Está en la página 1de 5



United States Court of Appeals

Tenth Circuit


APR 11 2000



Plaintiff - Appellee,



No. 99-4095
(D.C. No. 98-CR-122-S)
(D. Utah)

Defendant - Appellant.
Before KELLY, McWILLIAMS, and HENRY, Circuit Judges. **
Defendant-Appellant Leonardo Santos appeals from his conviction of
armed bank robbery, 18 U.S.C. 2113(a), and use of a firearm during a crime of
violence, 18 U.S.C. 924(c). He was sentenced to consecutive 41 month and 60
month terms of imprisonment, followed by three years supervised release, and
ordered to pay restitution of $1,425. Mr. Santos argues that the trial court erred
This order and judgment is not binding precedent, except under the
doctrines of law of the case, res judicata, and collateral estoppel. This court
generally disfavors the citation of orders and judgments; nevertheless, an order
and judgment may be cited under the terms and conditions of 10th Cir. R. 36.3.

After examining the briefs and the appellate record, this three-judge
panel has determined unanimously that oral argument would not be of material
assistance in the determination of this appeal. See Fed. R. App. P. 34(a); 10th
Cir. R. 34.1 (G). The cause is therefore ordered submitted without oral argument.

in allowing the government to introduce evidence of the inconsistent statements

of a government witness for purposes of impeachment. Our jurisdiction arises
under 28 U.S.C. 1291 and we affirm.
On January 13, 1998, the First Security Bank in Salt Lake City was robbed
by two masked men. Both were armed and wore gloves, hooded sweatshirts,
sunglasses, and either a bandana or mask over their faces. None of the bank
employees were able to identify the robbers. After receiving approximately
$1,400 in cash, the robbers left the building and escaped in a getaway car being
driven by a third conspirator. A bystander observed the license plate of the
vehicle and also noticed a dye pack, which the bank employees had included
with the money, explode in the car. The police traced the license plate to codefendant Nathan Poole and four men were eventually charged with the robbery:
Mr. Santos, Mr. Poole, Paul S. Aldana and Wyatt Willard.
At trial, the government called Aubrey Willey to testify. Ms. Willey was a
friend of all four defendants and had been interviewed by Deputy Sheriff Brent
Adamson and Detective John Sharp on January 14, the day after the bank robbery.
According to Deputy Adamson, Ms. Willey told them that Santos, Willard and
Aldana had come to her house on January 13 and showed her $200 in red dyestained money which they were trying to clean. They were also trying to clean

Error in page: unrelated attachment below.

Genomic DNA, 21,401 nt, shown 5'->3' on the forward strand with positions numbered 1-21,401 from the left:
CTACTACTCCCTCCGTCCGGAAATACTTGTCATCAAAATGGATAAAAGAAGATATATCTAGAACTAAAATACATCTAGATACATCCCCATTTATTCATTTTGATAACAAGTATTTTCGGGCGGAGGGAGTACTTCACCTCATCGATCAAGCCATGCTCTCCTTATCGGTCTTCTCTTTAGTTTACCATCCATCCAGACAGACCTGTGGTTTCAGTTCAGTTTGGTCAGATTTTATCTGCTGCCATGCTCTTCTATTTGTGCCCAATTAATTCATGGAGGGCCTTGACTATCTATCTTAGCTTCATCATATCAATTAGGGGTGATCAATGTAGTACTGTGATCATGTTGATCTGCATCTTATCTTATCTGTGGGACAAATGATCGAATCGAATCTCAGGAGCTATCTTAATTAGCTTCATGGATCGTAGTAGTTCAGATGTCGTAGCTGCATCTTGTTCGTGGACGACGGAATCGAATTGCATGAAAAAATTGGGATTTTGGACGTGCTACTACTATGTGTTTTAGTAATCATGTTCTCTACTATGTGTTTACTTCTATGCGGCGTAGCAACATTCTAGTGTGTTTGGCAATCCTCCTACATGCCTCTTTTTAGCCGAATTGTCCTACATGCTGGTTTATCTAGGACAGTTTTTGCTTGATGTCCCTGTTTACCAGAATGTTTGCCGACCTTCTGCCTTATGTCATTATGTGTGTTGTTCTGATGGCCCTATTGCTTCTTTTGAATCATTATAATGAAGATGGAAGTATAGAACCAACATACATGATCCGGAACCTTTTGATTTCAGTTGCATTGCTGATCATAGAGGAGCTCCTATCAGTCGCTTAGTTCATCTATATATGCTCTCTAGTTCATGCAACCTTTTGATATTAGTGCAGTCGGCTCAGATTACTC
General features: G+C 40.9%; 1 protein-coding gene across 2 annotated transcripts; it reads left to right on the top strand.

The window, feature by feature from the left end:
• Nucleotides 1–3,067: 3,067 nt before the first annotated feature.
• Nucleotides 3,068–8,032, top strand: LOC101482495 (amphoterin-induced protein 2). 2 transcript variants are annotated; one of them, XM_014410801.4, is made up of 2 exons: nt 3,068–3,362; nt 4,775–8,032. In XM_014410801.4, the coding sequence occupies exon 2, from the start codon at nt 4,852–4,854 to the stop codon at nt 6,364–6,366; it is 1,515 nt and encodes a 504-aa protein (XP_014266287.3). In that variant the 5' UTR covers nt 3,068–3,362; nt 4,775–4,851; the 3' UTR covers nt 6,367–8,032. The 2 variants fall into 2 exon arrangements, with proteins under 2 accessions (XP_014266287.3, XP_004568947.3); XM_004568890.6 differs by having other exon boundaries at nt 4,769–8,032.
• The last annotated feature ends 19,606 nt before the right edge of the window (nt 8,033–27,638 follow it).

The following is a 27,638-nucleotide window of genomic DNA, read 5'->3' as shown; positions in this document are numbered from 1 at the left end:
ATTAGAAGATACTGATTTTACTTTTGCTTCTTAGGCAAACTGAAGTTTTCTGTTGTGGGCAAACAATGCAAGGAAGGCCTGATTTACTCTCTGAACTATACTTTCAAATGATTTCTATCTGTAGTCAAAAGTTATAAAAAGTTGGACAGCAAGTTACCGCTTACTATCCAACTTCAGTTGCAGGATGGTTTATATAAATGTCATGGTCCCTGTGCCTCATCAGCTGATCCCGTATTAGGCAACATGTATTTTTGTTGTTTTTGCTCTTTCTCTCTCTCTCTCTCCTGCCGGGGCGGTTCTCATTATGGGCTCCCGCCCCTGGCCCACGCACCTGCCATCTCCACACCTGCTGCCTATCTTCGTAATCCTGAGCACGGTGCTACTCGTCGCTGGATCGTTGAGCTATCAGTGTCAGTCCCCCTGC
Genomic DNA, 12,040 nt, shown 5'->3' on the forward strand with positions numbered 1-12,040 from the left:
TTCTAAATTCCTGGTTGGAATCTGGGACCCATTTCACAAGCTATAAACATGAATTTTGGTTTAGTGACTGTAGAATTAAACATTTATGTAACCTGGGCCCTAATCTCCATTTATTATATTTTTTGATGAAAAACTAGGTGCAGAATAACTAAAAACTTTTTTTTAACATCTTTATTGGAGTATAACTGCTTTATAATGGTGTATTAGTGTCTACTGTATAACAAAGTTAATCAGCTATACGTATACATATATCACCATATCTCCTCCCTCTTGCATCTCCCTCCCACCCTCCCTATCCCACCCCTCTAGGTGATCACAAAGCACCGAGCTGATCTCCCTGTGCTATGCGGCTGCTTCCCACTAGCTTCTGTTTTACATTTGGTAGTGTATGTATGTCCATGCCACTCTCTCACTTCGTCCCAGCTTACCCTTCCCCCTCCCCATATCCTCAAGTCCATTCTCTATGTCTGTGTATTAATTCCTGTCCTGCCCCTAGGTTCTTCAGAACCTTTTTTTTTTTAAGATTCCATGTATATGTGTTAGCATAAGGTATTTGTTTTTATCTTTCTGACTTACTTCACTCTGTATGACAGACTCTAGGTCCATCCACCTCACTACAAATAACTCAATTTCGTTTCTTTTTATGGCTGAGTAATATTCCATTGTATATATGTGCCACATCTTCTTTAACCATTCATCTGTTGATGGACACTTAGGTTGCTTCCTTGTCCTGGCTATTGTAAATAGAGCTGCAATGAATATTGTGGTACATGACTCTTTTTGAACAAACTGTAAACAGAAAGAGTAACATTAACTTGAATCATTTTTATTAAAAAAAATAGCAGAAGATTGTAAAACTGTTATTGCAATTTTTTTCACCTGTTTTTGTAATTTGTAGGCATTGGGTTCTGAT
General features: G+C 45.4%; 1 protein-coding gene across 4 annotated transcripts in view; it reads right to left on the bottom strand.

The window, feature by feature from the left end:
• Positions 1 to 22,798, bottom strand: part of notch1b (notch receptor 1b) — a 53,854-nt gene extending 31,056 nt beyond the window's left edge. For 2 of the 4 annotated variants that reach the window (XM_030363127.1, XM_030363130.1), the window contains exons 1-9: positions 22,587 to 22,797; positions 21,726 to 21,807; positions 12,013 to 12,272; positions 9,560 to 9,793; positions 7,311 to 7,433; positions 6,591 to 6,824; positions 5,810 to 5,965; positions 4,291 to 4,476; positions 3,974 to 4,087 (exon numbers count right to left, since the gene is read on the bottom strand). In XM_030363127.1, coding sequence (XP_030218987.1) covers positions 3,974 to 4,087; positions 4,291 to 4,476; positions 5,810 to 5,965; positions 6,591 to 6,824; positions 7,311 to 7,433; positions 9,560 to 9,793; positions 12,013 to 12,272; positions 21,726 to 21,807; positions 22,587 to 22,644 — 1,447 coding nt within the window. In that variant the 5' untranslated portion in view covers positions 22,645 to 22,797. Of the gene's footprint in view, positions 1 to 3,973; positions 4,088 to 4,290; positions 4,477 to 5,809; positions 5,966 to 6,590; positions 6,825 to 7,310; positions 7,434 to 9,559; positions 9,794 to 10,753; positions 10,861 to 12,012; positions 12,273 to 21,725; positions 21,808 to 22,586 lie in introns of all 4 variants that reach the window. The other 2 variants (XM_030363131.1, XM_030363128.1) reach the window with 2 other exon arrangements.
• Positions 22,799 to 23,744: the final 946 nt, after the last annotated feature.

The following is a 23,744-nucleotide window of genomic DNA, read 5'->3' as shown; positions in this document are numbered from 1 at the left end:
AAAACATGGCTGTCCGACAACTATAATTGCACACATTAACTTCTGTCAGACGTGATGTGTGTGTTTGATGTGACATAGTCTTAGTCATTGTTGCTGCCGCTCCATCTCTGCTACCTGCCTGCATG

red dye off of their faces and hands. The police made a report of the matter and

charges were subsequently brought against all four defendants.

As a witness, Ms. Willey testified that the defendants were good friends,
and she had seen Santos and Willard together on the day of the robbery, III R. at
6-8, but denied making any incriminating statements to the police. The
prosecutor proposed calling Deputy Adamson to testify about the prior
inconsistent statements as a means of impeaching Ms. Willeys credibility. Mr.
Santos objected that such evidence would be highly prejudicial, and even with a
limiting instruction, the jury would be unable to distinguish between use of the
testimony solely for impeachment and use as substantive evidence. The district
court overruled the objection, gave a limiting instruction, and allowed Deputy
Adamson to testify about Ms. Willeys previous statements. Mr. Santos now
appeals from this ruling.
We review a trial courts evidentiary rulings for an abuse of discretion. See
United States v. Burch, 153 F.3d 1140, 1143 (10th Cir. 1998). However, in this
case, we need not decide whether the trial court erred in allowing Deputy
Adamsons testimony. Even if we assume that a mistake was made, error in the
admission or exclusion of evidence is harmless if it does not affect the substantial
rights of the parties. United States v. Anaya, 117 F.3d 447, 448 (10th Cir.
1997) (citation omitted); see also Fed. R. Crim. P. 52(a); United States v.
Arutunoff, 1 F.3d 1112, 1118 (10th Cir.1993) ("A nonconstitutional error is

harmless unless it had a substantial influence on the jury's verdict in the context
of the entire case, or leaves one in grave doubt whether it had such an effect.").
The evidence against Mr. Santos was overwhelming. Co-defendant Paul
Aldana testified that he was the getaway driver and Willard and Santos robbed the
bank. He recounted the robbery in detail and specifically described how the
defendants had all gone to Ms. Willeys house after the robbery and shown her the
dye marked money. Co-defendant Nathan Poole testified that all four men were
friends and were involved in robbing the bank. Finally, co-defendant Wyatt
Willard testified that he was one of the two men who went in to rob the bank,
although he refused to identify his co-robber.
Given the overwhelming evidence against Mr. Santos, particularly Paul
Aldanas testimony, Deputy Adamsons testimony was harmless and did not have
a substantial influence upon the jurys verdict. See United States v. Oberle, 136
F.3d 1414, 1418-19 (10th Cir. 1998) ([E]ven if the court erred in allowing the
statement, such error does not require reversal in light of the substantial evidence
against [defendant] and the limiting instruction given to the jury in the final jury
instructions.); see also United States v. Cass, 127 F.3d 1218, 1225 (10th Cir.
1997) ([G]iven the wealth of evidence put forth by the prosecution, we believe
the error was harmless.); United States v. Jefferson, 925 F.2d 1242, 1255 (10th
Cir. 1991).


Entered for the Court

Paul J. Kelly, Jr.
Circuit Judge